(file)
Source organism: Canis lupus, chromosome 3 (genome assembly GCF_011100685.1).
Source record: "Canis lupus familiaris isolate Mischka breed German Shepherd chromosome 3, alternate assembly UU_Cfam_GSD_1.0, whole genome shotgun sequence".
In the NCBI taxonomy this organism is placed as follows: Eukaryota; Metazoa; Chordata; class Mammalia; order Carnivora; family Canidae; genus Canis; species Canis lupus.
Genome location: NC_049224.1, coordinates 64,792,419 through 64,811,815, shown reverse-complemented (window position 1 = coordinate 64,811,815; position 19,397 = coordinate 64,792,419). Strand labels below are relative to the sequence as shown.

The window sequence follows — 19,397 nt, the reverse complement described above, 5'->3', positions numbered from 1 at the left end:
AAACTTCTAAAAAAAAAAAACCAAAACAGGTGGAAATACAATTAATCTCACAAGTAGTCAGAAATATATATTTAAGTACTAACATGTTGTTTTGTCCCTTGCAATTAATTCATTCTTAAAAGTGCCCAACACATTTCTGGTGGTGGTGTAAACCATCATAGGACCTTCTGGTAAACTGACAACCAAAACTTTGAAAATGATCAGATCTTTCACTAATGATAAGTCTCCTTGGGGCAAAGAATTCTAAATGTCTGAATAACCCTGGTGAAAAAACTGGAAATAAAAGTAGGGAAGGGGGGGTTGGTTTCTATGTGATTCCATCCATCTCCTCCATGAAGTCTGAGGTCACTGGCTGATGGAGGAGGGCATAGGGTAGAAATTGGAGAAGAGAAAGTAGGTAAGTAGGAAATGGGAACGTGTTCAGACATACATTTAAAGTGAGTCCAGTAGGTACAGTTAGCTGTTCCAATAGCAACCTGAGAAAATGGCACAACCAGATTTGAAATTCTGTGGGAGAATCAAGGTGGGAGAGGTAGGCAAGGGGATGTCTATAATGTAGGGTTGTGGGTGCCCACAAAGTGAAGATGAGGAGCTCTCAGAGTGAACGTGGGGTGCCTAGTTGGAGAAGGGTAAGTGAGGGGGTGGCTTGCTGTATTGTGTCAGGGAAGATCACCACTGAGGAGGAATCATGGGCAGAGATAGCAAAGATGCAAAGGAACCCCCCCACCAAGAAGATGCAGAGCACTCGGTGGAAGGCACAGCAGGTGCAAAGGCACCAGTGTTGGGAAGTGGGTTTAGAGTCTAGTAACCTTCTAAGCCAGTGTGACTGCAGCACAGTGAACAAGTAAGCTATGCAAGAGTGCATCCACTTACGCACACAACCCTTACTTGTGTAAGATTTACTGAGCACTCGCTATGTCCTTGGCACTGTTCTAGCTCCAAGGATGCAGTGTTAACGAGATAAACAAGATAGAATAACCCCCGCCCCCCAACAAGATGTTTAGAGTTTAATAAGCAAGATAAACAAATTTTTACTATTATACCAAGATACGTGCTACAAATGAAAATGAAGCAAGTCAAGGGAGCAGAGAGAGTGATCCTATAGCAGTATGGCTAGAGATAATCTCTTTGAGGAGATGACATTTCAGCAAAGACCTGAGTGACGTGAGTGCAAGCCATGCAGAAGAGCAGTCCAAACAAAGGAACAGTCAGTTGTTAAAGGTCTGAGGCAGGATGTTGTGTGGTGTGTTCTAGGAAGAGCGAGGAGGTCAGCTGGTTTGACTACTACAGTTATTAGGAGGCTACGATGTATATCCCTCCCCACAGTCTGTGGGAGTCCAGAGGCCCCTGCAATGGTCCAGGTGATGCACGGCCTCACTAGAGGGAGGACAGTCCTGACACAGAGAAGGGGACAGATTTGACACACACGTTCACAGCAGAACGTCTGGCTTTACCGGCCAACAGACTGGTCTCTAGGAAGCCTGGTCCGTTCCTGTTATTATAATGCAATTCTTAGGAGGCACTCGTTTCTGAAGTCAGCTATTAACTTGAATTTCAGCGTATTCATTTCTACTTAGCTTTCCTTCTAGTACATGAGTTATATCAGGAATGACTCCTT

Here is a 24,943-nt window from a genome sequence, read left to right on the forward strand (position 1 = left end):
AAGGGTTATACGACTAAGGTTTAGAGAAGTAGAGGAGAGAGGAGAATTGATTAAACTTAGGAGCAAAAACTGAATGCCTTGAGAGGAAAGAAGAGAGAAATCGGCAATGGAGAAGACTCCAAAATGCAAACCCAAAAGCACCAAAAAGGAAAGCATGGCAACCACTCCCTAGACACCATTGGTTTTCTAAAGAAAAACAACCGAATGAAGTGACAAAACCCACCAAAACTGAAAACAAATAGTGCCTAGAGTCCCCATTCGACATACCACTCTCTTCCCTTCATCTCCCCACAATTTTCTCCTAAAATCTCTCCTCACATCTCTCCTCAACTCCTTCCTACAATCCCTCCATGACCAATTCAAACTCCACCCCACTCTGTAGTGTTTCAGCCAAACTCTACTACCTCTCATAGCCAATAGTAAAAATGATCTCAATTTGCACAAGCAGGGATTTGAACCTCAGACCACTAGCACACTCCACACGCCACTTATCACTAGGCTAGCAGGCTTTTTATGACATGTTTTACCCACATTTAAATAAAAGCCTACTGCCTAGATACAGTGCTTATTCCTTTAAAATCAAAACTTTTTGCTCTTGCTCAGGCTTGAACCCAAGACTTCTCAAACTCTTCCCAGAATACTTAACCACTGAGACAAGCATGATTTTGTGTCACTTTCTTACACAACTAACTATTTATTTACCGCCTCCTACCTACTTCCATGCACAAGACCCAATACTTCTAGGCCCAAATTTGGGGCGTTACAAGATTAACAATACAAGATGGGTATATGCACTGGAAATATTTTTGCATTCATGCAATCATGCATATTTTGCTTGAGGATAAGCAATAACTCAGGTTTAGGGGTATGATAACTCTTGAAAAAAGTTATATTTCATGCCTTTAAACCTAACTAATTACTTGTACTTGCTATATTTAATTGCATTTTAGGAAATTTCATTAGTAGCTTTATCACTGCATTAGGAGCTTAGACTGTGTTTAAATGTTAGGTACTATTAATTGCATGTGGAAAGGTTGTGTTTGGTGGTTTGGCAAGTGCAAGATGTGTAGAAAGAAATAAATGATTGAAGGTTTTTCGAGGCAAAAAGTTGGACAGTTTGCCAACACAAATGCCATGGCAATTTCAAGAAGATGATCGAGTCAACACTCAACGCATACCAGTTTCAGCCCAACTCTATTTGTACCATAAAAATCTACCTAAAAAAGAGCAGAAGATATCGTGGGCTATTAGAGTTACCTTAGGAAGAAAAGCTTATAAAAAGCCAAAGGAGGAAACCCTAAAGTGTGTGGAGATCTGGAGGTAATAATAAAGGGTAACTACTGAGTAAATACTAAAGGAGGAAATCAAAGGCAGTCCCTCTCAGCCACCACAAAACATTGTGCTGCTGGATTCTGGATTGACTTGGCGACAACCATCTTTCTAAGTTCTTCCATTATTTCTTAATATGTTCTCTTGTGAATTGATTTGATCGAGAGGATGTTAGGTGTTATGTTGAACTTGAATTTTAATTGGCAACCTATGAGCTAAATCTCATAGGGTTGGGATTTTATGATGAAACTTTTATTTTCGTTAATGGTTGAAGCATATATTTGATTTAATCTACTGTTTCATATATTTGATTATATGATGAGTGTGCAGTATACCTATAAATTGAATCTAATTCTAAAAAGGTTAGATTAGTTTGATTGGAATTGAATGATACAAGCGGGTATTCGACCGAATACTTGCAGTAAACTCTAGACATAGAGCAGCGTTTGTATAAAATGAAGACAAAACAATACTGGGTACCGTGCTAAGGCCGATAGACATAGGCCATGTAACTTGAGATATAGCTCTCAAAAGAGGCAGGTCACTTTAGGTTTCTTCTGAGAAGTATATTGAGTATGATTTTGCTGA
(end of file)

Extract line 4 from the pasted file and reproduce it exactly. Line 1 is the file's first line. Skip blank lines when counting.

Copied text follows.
Genome location: NC_049224.1, coordinates 64,792,419 through 64,811,815, shown reverse-complemented (window position 1 = coordinate 64,811,815; position 19,397 = coordinate 64,792,419). Strand labels below are relative to the sequence as shown.